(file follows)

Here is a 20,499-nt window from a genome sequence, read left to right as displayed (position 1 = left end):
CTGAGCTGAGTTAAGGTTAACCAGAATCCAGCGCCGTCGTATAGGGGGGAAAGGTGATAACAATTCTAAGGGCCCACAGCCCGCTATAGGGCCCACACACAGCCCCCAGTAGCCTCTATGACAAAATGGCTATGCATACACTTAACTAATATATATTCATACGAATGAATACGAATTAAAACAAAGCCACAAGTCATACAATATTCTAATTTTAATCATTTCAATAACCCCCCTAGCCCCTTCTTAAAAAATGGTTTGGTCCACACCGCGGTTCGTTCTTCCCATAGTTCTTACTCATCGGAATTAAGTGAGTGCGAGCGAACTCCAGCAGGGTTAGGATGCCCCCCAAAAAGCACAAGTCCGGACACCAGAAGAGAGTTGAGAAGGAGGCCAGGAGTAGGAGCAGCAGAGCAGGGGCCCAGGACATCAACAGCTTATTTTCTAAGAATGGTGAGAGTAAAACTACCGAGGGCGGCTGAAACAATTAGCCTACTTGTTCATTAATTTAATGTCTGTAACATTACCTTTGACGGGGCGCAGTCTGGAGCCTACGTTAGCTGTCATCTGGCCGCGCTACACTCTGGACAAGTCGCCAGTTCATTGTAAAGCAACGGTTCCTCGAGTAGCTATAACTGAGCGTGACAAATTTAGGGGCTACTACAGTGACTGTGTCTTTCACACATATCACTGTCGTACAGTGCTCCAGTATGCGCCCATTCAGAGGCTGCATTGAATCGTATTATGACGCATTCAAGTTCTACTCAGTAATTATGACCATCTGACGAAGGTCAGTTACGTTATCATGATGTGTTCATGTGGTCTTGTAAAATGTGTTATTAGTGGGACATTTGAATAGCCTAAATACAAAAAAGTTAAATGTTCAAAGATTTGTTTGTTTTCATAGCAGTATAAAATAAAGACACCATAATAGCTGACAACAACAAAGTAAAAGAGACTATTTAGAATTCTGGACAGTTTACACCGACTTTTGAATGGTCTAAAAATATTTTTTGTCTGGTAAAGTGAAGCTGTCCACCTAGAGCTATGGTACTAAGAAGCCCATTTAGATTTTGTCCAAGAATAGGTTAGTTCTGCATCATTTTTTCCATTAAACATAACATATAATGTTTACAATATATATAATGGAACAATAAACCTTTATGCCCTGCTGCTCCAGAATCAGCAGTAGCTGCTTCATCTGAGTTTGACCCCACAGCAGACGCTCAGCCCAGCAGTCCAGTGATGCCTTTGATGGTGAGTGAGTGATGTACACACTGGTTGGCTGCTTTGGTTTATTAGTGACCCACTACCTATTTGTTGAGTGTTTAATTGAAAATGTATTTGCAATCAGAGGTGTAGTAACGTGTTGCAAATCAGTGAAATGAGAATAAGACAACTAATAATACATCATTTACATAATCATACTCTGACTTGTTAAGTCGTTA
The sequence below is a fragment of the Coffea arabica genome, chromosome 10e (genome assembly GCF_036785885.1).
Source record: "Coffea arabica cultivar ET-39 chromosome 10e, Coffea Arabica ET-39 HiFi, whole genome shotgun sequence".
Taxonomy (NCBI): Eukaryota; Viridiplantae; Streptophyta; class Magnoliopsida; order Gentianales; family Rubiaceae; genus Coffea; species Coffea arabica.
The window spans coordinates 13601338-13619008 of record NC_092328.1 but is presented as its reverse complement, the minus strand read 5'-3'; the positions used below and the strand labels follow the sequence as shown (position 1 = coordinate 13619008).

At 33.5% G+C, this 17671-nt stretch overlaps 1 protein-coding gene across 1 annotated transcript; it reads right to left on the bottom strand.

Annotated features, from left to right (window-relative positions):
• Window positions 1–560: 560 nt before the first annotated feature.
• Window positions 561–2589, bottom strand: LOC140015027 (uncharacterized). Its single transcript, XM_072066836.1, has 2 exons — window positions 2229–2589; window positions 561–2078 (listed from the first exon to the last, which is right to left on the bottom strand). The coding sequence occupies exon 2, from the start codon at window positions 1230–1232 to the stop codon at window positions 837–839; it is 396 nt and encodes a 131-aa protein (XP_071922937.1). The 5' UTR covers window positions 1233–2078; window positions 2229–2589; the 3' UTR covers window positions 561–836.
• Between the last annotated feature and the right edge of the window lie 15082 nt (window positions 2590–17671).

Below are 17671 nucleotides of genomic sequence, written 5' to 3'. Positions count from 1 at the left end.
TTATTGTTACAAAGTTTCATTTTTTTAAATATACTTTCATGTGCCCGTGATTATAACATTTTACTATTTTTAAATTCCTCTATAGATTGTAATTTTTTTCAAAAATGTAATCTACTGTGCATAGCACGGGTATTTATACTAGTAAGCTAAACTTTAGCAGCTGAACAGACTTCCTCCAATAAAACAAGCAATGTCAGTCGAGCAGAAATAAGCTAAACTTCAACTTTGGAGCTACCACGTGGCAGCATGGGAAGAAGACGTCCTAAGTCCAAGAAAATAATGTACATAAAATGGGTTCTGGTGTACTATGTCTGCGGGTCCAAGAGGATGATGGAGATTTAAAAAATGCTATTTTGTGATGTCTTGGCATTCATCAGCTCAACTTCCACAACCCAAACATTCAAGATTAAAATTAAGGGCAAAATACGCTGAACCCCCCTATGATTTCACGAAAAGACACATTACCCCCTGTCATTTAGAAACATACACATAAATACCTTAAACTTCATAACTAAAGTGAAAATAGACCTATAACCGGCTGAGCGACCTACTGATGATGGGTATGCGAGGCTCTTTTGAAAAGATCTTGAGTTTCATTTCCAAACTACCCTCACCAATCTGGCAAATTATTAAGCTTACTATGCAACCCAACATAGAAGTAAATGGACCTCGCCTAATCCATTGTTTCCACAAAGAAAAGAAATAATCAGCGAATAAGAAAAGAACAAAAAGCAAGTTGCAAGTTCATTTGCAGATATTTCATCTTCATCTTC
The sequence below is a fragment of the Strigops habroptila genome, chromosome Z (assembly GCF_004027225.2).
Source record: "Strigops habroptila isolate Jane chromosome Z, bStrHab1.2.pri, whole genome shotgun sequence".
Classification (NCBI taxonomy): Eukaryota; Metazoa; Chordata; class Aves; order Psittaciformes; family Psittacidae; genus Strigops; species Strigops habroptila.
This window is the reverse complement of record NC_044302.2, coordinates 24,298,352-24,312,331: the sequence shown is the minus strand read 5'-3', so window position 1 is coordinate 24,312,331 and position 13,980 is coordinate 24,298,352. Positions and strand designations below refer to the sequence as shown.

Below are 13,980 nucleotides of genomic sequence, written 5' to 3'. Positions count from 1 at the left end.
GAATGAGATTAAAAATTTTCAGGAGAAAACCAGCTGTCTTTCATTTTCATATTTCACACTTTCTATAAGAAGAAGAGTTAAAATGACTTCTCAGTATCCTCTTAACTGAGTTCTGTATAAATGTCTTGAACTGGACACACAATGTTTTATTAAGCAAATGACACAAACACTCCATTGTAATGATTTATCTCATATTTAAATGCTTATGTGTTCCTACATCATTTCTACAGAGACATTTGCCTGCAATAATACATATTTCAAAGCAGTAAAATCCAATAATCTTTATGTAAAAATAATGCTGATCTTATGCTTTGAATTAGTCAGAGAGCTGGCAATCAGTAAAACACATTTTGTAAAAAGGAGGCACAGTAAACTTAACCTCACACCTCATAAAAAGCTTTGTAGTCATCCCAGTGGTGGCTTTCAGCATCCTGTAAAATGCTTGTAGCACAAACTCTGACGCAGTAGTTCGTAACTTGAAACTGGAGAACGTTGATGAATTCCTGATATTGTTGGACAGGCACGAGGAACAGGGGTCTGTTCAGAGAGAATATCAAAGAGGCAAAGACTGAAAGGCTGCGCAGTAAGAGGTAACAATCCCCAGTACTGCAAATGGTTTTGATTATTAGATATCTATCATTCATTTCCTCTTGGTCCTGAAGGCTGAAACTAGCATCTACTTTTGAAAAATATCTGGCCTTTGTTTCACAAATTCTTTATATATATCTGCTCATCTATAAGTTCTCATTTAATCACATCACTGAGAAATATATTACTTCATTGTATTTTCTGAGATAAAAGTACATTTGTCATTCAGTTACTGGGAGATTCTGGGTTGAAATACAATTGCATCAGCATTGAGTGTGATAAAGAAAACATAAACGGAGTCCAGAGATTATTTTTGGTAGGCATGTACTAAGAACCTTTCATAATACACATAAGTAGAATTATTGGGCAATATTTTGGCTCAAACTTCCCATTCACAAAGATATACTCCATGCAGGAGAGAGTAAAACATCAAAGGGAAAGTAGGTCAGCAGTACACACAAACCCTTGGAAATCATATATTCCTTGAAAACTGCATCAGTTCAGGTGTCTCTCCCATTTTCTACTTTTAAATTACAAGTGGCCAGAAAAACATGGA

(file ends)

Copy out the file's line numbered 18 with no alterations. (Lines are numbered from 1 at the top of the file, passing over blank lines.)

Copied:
Below are 13,980 nucleotides of genomic sequence, written 5' to 3'. Positions count from 1 at the left end.